Obituary - Baroness Betty Lockwood, equality campaignerTributes to West Yorkshire's Baroness Lockwood who has died aged 95Political activist Betty Lockwood of Dewsbury died on April 29 at the age of 95 and a private family funeral took place last Friday.
Her friend, the historian Dr Margaret Faull, said a memorial service will follow at the parish church in Addingham, near Ilkley, where the Baroness used to live, on Tuesday, July 23 at 2pm.
The service is expected to be well-attended and Mrs Faull said the family would arrange for a marquee to be erected in the church car park, subject to prior notice from attendees if the venue’s 200-person capacity is likely to be exceeded.
Born on January 22, 1924, the coal miner’s daughter left school at 14, but studied at night school and read economics and politics at Ruskin College in Oxford before going on to enjoy a distinguished career in public service.
Baroness Lockwood was the first chair of the Equal Opportunities Commission and chair of the board of trustees at the National Coal Mining Museum for England in Overton near Wakefield for which she is credited with having played an integral role in ensuring its continued existence.
The Baroness lobbied the Government to ensure funding was made available in the 90s when the future of the-then Yorkshire Mining Museum was threatened by the end of Coal Board funding.
She became active in the Labour Party as regional women’s organiser for Yorkshire, then in London as women’s officer, and was instrumental in the creation of the Equal Pay Act 1970.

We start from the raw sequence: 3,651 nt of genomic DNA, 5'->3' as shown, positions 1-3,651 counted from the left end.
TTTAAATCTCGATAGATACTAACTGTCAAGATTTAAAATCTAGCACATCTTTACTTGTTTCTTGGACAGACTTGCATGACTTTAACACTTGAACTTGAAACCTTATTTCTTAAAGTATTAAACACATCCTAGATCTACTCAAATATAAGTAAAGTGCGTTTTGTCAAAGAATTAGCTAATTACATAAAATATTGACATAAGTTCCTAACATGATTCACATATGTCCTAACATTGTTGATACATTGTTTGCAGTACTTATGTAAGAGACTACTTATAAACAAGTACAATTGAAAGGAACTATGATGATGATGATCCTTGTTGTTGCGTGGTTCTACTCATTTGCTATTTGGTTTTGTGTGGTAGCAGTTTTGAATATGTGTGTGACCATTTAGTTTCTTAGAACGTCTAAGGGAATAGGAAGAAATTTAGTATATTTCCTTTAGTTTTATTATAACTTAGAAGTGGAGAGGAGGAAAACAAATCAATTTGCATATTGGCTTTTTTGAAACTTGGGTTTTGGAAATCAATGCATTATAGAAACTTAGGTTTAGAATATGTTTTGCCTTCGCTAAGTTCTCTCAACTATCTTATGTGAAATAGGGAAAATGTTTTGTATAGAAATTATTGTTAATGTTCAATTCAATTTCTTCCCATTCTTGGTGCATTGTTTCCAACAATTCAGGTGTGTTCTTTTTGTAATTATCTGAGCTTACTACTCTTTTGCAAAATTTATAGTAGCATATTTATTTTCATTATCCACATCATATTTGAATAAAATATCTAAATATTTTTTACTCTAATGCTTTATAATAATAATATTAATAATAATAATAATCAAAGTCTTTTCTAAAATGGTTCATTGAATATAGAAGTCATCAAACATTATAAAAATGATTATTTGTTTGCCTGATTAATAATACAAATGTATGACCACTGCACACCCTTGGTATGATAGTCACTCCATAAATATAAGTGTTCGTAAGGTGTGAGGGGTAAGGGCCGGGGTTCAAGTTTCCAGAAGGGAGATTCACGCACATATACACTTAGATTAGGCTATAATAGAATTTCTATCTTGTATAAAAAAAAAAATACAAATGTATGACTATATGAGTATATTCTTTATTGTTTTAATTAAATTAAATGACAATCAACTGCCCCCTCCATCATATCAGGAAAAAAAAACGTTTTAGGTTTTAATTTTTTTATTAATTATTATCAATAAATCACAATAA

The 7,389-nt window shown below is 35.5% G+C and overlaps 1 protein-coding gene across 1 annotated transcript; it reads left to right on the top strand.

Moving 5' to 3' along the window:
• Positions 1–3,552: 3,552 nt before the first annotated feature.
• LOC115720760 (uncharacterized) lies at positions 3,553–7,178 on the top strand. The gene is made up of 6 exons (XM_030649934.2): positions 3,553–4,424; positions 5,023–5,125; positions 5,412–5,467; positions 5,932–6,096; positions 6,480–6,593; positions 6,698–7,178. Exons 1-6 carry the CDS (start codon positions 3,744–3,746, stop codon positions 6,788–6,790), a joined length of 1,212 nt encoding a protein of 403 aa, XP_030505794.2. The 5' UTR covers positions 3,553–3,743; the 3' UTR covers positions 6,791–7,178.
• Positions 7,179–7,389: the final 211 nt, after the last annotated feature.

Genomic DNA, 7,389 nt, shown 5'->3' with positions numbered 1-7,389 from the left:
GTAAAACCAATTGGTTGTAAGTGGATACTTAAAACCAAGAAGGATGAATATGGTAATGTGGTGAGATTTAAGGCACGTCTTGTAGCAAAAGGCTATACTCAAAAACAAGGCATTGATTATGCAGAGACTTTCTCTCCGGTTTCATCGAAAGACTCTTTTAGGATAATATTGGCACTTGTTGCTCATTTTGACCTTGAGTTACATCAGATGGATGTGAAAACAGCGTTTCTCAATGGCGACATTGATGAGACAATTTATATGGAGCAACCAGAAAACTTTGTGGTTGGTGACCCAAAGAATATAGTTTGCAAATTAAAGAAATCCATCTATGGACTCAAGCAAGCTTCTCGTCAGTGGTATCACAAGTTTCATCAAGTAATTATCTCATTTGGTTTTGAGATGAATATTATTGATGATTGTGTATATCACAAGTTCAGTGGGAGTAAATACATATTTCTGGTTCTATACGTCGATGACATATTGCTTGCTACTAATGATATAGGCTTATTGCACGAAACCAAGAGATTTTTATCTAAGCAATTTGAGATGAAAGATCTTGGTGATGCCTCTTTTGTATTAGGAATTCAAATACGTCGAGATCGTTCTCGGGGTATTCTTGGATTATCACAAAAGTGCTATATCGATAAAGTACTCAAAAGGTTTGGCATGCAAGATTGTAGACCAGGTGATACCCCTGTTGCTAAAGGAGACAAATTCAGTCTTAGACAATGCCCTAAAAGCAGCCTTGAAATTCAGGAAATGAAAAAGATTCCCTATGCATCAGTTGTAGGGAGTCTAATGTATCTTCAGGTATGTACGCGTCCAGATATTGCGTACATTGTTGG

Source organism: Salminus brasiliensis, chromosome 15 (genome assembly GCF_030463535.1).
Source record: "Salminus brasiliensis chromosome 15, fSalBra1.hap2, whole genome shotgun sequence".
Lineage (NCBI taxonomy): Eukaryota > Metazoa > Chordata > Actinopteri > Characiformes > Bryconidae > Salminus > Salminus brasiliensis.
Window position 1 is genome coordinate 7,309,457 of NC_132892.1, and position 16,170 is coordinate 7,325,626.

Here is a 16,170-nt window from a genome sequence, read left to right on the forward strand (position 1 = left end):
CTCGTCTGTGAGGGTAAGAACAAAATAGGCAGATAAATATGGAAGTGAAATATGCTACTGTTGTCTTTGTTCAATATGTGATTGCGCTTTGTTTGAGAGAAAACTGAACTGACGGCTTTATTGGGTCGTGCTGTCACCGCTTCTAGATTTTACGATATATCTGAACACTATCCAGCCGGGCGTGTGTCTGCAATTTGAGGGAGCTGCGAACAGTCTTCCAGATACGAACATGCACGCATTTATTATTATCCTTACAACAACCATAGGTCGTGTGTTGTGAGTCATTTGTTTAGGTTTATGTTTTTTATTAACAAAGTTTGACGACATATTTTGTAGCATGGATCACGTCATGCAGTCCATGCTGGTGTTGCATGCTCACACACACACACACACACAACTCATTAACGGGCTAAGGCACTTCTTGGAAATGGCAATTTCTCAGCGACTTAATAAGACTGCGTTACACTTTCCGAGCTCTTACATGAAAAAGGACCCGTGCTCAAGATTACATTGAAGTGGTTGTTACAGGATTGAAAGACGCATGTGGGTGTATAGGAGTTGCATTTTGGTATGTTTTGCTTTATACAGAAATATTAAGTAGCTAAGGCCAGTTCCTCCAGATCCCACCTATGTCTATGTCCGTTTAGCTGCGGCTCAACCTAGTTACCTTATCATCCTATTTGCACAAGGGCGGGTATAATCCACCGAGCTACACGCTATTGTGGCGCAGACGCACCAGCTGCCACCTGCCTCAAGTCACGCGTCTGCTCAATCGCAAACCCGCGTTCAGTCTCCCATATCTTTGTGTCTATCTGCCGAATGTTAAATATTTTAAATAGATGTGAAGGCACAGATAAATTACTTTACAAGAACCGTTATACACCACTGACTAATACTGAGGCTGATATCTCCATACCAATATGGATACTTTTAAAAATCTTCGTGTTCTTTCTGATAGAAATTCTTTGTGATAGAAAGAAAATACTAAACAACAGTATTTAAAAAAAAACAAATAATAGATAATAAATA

In 1978 she married Lt Col Cedric Hall, a widower, and in the same year was elevated to a life peerage; a position in which she served until her retirement in 2017.
She chaired the European Advisory Committee on Equal Opportunities for Women and Men between 1982 and 1983.
Her husband died in 1988.
Following Baroness Lockwood’s death last month, Dr Faull, who was managing director of the National Coal Mining Museum for nearly 30 years, told The Yorkshire Post: “She was dedicated to the Labour Party and promoting women.
“Betty was tenacious in any cause that she took up and without her steadfast work the National Coal Mining Museum for England would never have achieved national funding.”
Nick Dodd, director of the National Coal Mining Museum, has also paid tribute.
“She is fondly remembered here for her achievements and all she did for us,” Mr Dodd said.
“She was massively important to the success of the museum...the things she did were impressive, particularly being a woman in politics in the 60s and 70s.
“She was a force to be reckoned with.”